By Lori  MacVittie

In the increasingly buzzword compliant world of SOA and Web 2.0 it is inevitable that you have, or will, come across three of the industries’ favorite terms: composites, mashups, and processes. These terms represent concepts that while similar actually describe very different uses of services.

The distinctions between the three are subtle and in many cases it makes almost no sense to differentiate between them. But one of the goals of SOA is to provide a common language through which IT and business folks can communicate. In order to maintain that framework it is necessary to distinguish between the differing recombination techniques that form the basis for building out useful, services-based applications. 

Composites

Composites should more accurately be referred to as “composite applications”. Composite applications are SOA-based applications built upon multiple services where the recombination of data from multiple services occurs within the application. It is usually the case that the data being combined is related in some way to a common business entity. For example, customer data retrieved from a CIS (Customer Information System) is combined with customer-specific orders retrieved from an order entry system. The data combined are related to the customer, and is used to present a holistic view of the business entity, in this case the customer. 

Composites are based upon traditional integration applications in that they retrieve information from and execute business logic in other applications, or in the case of SOA and composites, other services. The recombination of data, i.e. the joining of data and information from multiple services, happens inside the application. In the case of web-based applications this is usually on the server and in the case where fat clients are involved some of that recombination or logic processing may occur on the client. The primary factor here is that the application controls the flow of data and logic, making it a different beast from a process.

Processes

Processes uses services in much the same manner as that of a composite, but does so using an intermediate execution language such as BPEL (Business Process Execution Language) that is usually deployed on its own server. Processes are not as robust as composites in that their ability to execute business logic is limited to what can be described by a language such as BPEL or reasonably automated using the process management solution’s environment.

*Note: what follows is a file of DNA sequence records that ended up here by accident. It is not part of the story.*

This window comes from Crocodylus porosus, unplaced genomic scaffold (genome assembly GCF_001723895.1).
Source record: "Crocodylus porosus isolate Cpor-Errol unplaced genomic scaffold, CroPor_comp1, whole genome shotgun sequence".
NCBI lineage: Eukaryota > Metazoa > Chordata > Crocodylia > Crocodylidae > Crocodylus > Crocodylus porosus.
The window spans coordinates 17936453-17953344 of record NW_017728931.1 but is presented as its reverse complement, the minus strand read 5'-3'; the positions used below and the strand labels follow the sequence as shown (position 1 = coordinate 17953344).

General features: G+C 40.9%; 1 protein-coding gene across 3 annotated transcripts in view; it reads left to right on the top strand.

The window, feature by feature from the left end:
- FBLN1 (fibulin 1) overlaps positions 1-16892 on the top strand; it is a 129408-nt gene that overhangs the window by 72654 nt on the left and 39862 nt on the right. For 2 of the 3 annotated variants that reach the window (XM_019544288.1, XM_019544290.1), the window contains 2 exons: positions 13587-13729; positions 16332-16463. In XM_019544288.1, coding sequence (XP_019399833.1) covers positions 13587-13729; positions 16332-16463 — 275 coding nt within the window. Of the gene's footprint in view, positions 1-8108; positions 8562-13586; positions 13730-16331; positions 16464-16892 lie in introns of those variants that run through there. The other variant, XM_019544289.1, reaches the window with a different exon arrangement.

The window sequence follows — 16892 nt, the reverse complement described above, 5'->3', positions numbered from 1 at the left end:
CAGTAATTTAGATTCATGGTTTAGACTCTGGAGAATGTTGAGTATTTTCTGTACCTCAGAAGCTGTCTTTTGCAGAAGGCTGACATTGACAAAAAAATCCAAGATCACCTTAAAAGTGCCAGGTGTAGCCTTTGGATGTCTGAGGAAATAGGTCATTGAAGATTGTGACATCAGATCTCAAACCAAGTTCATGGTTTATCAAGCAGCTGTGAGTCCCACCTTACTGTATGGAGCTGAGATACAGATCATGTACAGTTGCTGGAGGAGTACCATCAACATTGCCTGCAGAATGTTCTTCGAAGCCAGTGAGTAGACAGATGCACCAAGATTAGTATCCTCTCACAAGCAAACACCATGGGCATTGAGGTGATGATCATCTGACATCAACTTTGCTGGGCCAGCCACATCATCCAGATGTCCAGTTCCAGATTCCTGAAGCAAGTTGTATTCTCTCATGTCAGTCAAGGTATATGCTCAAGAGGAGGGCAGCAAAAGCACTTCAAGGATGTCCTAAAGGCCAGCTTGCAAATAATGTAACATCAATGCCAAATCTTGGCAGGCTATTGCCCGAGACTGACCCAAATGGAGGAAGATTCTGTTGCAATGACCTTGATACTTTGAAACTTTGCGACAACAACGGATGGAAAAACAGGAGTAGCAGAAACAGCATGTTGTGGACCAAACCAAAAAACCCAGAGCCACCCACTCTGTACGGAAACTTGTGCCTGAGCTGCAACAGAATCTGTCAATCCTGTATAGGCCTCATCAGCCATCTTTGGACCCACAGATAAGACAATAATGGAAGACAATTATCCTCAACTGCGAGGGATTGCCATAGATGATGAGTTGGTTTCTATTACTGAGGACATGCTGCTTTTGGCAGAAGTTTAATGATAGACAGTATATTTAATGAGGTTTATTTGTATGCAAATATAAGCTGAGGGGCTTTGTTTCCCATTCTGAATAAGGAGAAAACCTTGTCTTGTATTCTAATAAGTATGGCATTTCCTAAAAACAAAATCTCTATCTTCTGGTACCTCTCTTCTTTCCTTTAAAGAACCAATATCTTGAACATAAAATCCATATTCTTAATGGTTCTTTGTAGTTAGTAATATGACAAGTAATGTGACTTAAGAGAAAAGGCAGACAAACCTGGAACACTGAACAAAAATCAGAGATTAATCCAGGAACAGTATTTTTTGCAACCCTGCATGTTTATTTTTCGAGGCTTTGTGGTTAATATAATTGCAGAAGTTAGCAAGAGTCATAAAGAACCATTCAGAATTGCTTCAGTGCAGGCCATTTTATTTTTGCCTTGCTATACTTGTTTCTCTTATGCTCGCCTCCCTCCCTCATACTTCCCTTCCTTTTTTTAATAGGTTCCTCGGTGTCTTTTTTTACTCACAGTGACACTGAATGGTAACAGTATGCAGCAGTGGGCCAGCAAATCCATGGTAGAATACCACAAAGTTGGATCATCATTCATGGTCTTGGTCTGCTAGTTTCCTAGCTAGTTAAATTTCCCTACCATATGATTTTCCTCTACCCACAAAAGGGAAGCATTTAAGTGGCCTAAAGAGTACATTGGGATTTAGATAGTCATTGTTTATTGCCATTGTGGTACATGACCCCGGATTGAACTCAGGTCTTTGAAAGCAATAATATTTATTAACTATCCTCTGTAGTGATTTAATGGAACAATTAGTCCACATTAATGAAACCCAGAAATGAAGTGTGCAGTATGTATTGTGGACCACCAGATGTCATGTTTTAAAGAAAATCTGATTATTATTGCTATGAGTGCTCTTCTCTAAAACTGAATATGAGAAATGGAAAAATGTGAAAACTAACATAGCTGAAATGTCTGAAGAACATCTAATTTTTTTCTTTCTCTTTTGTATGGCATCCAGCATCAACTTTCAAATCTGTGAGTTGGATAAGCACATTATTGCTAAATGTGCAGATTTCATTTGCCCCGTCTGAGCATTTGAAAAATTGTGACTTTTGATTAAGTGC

Processes tie together disparate business services to execute a business process with minimal, if any, manual intervention. This is often referred to as orchestration.

Mashups 

Mashups tend to be more oriented on the presentation layer of an application. The most common example of a mashup is coming mapping data – often from Google Maps – with some other geographical-based data in order to better visually represent the data. Mashups tend to combine disparate data and often perform the recombination on the client rather than on the server, which is different from the related-data recombination that occurs in a composite application.

All three of these types of applications share one thing in common: they rely on services to provide data. These services are always external to the application and therefore require network connectivity in order to be of use. This means that all three types of applications not only incur the performance penalties associated with the increased overhead of managing these network connections, but also that any one of the services used to build the application becomes a single point of failure. 

The reliance on external services makes applications increasingly complex, as transactions may occur – or not occur – externally and the application logic must be prepared to respond and, one hopes, recover from such events. Reliability of the services upon which these applications are built is paramount, and regardless of what name you use to refer to such an application the same underlying issues must be addressed either by the developer, by the network architect, or both.